Long-term changes in structure and function of a tropical headwater stream following a disease-driven amphibian decline

Heidi M. Rantala, Amanda M. Nelson, Jessica N. Fulgoni, Matt R. Whiles, Robert O. Hall, Walter K. Dodds, Piet Verburg, Alex D. Huryn, Catherine M. Pringle, Susan S. Kilham, Karen R. Lips, Checo Colon-Gaud, Amanda T. Rugenski, Scot D. Peterson, Kelley Fritz, Kerry E. Mcleran, Scott Connelly

Research output: Contribution to journalArticlepeer-review


Taxonomic and functional diversity in freshwater habitats is rapidly declining, but we know little about how such declines will ultimately affect ecosystems. Neotropical streams are currently experiencing massive losses of amphibians, with many losses linked to the chytrid fungus, Batrachochytrium dendrobatidis (Bd). We examined the ecological consequences of the disease-driven loss of amphibians from a Panamanian stream. We quantified basal resources, macroinvertebrates, N uptake and fluxes through food-web components and ecosystem metabolism in 2012 and 2014 and compared them to pre-decline (2006) and 2 year post-decline (2008) values from a prior study. Epilithon biomass accrued after the decline, more than doubling between 2006 and 2012, but then decreased fivefold from 2012 to 2014. In contrast, suspended particulate organic matter (SPOM) concentrations declined continuously after the amphibian decline through 2014. Biomass of filter-feeding, grazing and shredding macroinvertebrates decreased from 2006 to 2014, while collector-gatherers increased during the same time period. Macroinvertebrate taxa richness decreased from 2006 (52 taxa) to 2012 (30 taxa), with a subsequent increase to 51 taxa in 2014. Community respiration, which initially decreased after the amphibian decline, remained lower than pre-decline in 2012 but was greater than pre-decline values in 2014. Gross primary production remained low and similar among years, while NH4+ uptake length in both 2012 and 2014 was longer than pre-decline. Nitrogen flux to epilithon increased after the decline and continued to do so through 2014, but N fluxes to fine particulate organic matter and SPOM decreased and remained low. Our findings underscore the importance of studying the ecological consequences of declining biodiversity in natural systems over relatively long time periods. There was no evidence of functional redundancy or compensation by other taxa after the loss of amphibians, even after 8 years.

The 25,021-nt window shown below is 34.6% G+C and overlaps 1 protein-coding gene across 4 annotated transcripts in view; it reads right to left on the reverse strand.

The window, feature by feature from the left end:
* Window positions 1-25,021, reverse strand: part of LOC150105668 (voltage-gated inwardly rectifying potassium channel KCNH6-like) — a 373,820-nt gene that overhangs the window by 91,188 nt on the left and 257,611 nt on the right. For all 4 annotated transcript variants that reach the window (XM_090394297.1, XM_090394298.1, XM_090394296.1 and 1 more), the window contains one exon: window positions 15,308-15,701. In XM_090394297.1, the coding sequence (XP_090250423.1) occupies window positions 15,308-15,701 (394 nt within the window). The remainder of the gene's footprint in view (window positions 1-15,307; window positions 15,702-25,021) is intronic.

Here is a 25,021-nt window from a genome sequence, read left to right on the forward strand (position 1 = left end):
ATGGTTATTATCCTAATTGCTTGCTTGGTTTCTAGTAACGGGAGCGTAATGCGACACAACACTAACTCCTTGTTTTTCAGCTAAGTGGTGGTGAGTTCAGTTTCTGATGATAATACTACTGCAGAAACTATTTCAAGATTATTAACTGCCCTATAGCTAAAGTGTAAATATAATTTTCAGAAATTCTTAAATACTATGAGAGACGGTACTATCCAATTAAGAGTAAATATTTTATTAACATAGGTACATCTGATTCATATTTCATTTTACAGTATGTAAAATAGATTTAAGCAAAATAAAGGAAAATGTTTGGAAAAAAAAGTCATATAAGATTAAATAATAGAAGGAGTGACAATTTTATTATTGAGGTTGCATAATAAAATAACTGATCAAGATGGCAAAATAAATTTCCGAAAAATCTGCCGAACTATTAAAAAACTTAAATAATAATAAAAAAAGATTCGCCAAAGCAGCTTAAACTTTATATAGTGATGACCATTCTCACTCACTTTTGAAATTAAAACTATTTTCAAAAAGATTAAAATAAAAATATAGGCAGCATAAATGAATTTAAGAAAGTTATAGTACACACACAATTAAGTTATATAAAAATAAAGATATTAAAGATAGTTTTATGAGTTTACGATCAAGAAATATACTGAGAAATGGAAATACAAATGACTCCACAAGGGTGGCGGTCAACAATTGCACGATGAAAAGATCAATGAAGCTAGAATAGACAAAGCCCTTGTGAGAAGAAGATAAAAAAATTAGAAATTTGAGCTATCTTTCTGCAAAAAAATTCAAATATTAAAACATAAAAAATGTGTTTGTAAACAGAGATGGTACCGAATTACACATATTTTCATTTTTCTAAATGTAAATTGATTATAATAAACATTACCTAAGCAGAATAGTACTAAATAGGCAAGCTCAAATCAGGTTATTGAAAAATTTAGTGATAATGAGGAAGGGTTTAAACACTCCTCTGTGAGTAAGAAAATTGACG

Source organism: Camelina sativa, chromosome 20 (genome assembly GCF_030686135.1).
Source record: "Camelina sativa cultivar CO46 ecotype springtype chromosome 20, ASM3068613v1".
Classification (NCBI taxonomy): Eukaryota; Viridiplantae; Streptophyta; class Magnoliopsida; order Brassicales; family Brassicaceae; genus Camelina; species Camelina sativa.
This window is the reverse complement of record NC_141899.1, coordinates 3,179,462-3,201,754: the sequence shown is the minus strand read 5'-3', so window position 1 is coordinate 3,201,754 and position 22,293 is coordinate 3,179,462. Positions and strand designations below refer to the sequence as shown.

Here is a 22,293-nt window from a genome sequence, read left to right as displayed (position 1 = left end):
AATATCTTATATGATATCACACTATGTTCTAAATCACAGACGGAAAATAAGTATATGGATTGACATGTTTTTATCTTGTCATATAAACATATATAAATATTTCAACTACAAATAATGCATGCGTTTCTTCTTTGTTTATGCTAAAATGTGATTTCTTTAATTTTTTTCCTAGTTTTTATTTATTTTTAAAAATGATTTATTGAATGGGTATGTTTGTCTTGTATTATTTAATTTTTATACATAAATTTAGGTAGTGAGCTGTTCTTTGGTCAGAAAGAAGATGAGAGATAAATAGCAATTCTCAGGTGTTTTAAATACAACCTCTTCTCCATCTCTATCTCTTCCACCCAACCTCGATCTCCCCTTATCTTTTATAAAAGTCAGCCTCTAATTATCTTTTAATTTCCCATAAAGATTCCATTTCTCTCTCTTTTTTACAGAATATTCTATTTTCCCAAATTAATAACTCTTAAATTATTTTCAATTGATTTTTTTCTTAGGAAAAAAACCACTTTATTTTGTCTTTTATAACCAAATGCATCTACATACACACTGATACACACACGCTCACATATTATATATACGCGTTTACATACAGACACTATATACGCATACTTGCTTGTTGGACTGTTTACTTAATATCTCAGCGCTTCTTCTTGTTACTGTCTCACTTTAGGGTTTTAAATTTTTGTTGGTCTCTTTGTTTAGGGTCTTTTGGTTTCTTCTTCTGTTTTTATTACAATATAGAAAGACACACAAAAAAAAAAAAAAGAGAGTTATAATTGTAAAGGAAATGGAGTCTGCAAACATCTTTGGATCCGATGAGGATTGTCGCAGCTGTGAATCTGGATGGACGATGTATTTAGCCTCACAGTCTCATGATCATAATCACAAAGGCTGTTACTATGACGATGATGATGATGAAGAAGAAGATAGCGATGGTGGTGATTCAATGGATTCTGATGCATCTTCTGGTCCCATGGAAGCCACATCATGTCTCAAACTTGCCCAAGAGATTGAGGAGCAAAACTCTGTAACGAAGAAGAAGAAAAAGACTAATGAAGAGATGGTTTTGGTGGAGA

Original languageEnglish (US)
Pages (from-to)575-589
Number of pages15
JournalFreshwater Biology
Issue number3
StatePublished - Mar 1 2015
Externally publishedYes


  • Conservation/biodiversity
  • Food webs
  • Invertebrates
  • Nutrient cycling
  • Running water/rivers/streams

ASJC Scopus subject areas

  • Aquatic Science


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